Romanov by Nadine Brandes
Author: Nadine Brandes
Published: May 7, 2019
Reviewed By: Kim
Kim’s Rating: 4 stars
The history books say I died.
They don’t know the half of it.
Anastasia “Nastya” Romanov was given a single mission: to smuggle an ancient spell into her suitcase on her way to exile in Siberia. It might be her family’s only salvation. But the leader of the Bolshevik army is after them, and he’s hunted Romanov before.
Nastya’s only chances of saving herself and her family are to either release the spell and deal with the consequences, or enlist help from Zash, the handsome soldier who doesn’t act like the average Bolshevik. Nastya has only dabbled in magic, but it doesn’t frighten her half as much as her growing attraction to Zash. She likes him. She thinks he might even like her.
That is, until she’s on one side of a firing squad . . . and he’s on the other.
This is the second book of Brandes that I’ve attempted and the first that I’ve read all the way through. The problem that I had in Fawkes came out a little in Romanov but thankfully not enough for me to DNF it. It’s honestly my only real criticism. Brandes has a habit of writing books that need a prerequisite. She throws in details about magic and culture that have no context and I automatically felt like I was missing something important. As I said, I felt that a little in Romanov but not as bad. I’ve also studied the last Romanovs so I understood the historical context. Brandes seemed to try to stick as close to history as possible and I liked that a lot.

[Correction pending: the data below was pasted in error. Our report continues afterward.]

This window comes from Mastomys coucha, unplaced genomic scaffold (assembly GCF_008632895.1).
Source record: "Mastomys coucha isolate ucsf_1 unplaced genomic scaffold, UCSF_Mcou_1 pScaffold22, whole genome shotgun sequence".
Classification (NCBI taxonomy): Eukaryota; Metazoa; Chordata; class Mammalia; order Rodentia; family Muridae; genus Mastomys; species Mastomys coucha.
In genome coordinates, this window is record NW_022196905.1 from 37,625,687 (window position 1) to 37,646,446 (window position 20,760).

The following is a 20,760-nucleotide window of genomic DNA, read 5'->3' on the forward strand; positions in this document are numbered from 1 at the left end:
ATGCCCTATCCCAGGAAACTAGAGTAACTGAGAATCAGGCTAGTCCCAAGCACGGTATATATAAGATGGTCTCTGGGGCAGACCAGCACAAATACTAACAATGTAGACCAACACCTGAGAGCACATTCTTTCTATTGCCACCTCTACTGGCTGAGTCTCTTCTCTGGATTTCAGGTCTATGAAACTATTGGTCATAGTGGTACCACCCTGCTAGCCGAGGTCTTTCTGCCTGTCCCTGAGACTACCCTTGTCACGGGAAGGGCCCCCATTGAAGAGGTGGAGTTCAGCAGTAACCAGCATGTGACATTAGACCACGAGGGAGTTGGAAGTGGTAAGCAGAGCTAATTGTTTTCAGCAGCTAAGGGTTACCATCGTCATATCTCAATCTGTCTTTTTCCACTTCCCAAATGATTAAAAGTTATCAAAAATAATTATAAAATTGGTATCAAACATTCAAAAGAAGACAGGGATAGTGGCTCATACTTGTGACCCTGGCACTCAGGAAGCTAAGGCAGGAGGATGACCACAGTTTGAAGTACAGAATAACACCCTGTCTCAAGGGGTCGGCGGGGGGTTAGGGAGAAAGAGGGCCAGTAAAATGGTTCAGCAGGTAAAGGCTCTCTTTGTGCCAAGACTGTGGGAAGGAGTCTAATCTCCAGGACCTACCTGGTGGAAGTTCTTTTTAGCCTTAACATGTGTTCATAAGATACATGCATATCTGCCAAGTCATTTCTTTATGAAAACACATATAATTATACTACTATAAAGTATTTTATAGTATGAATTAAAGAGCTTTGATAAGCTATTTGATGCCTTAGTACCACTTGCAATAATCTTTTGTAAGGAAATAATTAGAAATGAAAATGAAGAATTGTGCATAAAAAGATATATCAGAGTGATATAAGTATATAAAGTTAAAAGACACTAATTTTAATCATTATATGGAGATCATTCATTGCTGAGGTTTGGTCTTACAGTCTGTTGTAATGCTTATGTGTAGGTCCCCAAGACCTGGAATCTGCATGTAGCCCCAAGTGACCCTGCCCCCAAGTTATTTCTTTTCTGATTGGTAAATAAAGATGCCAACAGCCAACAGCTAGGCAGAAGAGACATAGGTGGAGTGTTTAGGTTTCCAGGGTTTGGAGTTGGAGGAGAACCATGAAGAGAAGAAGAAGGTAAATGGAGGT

The unfortunate side effect was that the Romanovs’ boring lives in Ekaterinburg and Tobolsk bled through into the story and there were times that I wanted things to move a bit faster. However, I liked her portrayal of the family and of the Bolsheviks. I believed every word and action and I would be the least bit surprised if it all happened exactly like in the book. I really liked this book and would recommend it to anyone who likes historical fiction. It’s also safe for teens to read, but due to the slow pacing, I’d save it for older teens.